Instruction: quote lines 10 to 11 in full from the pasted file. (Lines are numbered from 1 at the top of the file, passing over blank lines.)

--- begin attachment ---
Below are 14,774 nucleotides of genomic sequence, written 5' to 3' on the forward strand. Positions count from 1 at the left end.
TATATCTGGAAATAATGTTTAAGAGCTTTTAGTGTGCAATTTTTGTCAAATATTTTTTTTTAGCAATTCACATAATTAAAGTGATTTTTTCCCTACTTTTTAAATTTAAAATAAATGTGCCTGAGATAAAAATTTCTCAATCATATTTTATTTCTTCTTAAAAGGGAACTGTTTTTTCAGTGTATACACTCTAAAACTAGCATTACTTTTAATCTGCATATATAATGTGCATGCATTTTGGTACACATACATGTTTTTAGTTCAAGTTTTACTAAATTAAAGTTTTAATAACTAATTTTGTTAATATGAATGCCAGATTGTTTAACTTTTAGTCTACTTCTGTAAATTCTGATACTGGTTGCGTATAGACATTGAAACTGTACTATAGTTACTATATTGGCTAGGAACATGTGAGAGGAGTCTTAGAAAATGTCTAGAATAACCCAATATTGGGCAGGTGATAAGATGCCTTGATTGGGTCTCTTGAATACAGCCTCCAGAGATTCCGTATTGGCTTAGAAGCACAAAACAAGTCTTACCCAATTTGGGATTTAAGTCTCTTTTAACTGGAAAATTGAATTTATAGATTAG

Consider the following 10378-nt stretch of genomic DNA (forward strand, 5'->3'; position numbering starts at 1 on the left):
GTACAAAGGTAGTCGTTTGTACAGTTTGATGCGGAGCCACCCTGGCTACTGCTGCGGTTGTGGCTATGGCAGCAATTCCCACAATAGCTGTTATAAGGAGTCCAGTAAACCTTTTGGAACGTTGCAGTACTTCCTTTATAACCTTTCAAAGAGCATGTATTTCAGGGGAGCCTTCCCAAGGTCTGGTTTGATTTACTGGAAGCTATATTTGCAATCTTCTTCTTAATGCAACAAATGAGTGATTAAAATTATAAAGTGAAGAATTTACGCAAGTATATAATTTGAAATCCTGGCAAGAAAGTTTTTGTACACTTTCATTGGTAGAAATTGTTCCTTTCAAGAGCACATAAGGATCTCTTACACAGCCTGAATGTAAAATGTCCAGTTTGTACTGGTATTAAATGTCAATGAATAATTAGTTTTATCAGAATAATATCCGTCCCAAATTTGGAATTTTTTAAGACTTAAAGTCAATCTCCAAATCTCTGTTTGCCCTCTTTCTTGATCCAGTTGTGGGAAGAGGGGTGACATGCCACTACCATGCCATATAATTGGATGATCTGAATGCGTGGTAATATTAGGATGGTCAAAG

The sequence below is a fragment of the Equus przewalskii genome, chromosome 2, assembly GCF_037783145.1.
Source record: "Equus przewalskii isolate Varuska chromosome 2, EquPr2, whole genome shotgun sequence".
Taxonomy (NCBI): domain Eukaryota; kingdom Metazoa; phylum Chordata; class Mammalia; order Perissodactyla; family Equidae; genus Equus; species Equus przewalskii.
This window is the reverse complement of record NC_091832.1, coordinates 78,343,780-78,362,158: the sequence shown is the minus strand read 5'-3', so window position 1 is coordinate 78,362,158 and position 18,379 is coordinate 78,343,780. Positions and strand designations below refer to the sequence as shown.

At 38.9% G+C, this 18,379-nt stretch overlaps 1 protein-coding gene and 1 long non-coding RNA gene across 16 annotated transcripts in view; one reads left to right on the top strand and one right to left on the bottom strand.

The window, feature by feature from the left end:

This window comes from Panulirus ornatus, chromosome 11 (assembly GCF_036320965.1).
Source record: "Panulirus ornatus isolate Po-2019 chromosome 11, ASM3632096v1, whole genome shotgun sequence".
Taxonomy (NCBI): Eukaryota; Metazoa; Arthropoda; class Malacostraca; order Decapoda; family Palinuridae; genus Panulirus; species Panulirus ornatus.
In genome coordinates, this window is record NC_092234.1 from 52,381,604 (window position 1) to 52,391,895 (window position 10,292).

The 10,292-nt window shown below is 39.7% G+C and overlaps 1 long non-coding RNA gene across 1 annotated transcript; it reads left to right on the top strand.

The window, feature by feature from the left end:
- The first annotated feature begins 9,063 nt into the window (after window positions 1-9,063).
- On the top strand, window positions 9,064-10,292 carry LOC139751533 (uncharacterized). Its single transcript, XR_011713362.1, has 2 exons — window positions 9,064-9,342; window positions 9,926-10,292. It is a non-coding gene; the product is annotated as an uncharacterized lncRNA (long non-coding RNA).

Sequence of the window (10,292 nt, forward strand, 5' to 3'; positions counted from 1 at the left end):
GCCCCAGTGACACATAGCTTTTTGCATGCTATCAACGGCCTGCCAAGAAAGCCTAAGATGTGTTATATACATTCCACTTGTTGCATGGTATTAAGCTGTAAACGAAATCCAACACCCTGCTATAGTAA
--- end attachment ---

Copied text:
The window, feature by feature from the left end:

This window comes from Panulirus ornatus, chromosome 11 (assembly GCF_036320965.1).